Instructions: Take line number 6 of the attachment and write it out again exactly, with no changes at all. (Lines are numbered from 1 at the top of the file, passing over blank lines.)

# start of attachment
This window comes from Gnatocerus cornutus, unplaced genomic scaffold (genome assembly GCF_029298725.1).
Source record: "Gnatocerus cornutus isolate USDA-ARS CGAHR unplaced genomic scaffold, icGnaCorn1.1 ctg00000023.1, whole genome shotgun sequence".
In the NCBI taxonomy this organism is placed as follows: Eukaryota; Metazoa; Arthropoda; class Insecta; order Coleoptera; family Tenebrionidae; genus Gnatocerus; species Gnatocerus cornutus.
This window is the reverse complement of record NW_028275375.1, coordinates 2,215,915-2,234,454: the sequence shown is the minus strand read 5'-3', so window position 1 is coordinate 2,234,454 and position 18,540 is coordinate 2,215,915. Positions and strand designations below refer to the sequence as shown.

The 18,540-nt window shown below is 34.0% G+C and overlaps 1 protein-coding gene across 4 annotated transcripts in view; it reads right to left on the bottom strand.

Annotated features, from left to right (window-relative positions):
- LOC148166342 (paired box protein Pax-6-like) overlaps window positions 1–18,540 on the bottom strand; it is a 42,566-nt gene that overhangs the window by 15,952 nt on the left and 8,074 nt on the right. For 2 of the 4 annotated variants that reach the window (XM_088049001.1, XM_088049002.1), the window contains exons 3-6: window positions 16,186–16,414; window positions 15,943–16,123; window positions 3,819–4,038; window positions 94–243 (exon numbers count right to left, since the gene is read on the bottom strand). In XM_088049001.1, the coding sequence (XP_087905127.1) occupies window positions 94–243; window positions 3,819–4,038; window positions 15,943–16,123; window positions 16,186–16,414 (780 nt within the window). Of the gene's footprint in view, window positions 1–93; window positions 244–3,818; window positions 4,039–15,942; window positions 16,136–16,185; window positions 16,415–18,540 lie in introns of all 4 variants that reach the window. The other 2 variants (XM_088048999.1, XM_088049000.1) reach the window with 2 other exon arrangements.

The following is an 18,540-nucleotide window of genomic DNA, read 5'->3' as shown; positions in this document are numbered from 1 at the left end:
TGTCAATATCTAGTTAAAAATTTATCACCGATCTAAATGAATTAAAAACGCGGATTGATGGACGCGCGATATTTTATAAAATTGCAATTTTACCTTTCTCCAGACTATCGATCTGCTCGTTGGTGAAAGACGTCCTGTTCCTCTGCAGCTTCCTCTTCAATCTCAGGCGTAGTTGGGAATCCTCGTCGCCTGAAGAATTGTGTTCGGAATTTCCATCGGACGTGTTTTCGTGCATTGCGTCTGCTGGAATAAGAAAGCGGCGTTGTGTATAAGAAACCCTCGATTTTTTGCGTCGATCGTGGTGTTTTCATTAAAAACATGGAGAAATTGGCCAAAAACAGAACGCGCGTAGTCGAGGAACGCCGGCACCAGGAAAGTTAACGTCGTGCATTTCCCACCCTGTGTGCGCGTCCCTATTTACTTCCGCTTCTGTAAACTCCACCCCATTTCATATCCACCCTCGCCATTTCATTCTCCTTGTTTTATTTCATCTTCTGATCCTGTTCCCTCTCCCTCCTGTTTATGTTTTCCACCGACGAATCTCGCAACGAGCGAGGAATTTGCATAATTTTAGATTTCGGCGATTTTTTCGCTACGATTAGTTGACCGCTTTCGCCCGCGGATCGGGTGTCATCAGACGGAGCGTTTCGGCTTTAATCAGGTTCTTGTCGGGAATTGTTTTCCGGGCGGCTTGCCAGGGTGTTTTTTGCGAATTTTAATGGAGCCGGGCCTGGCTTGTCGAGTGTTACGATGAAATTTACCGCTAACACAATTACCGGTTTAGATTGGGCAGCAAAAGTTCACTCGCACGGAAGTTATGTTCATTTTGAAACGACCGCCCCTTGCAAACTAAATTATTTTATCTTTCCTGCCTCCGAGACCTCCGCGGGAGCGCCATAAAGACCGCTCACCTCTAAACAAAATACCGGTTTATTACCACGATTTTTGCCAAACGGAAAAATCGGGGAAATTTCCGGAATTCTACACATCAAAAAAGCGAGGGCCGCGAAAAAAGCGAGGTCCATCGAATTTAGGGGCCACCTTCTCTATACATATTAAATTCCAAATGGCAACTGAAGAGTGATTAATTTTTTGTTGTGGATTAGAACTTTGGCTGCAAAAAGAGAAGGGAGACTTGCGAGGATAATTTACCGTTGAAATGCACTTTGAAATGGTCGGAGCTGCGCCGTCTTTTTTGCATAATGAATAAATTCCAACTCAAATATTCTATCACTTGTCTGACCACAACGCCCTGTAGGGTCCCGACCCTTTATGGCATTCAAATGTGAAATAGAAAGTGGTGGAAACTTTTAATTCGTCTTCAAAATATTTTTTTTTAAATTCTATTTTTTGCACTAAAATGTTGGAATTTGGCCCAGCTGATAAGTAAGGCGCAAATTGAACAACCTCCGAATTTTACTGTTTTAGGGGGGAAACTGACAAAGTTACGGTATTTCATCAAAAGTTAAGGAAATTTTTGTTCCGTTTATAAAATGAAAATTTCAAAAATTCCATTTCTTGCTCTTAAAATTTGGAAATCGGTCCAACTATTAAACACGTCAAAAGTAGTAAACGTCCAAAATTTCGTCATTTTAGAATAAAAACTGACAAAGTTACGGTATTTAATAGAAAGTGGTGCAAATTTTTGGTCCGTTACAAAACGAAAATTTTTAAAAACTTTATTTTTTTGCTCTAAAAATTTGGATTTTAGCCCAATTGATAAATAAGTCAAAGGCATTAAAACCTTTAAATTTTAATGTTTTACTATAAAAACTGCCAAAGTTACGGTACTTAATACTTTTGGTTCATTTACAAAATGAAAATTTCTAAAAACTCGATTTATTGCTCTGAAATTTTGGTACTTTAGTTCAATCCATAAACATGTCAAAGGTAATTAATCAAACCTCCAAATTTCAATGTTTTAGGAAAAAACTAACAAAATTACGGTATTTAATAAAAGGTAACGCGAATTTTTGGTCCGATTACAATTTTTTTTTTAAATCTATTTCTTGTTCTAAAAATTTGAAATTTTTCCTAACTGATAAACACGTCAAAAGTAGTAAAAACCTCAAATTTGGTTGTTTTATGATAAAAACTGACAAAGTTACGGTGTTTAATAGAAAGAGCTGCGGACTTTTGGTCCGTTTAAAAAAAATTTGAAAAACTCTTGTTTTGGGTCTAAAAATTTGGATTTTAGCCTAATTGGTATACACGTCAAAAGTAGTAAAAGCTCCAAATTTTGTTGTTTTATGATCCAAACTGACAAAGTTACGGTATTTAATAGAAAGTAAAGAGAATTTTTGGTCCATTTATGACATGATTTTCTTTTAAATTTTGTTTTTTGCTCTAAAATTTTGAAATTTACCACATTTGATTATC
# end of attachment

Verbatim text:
Annotated features, from left to right (window-relative positions):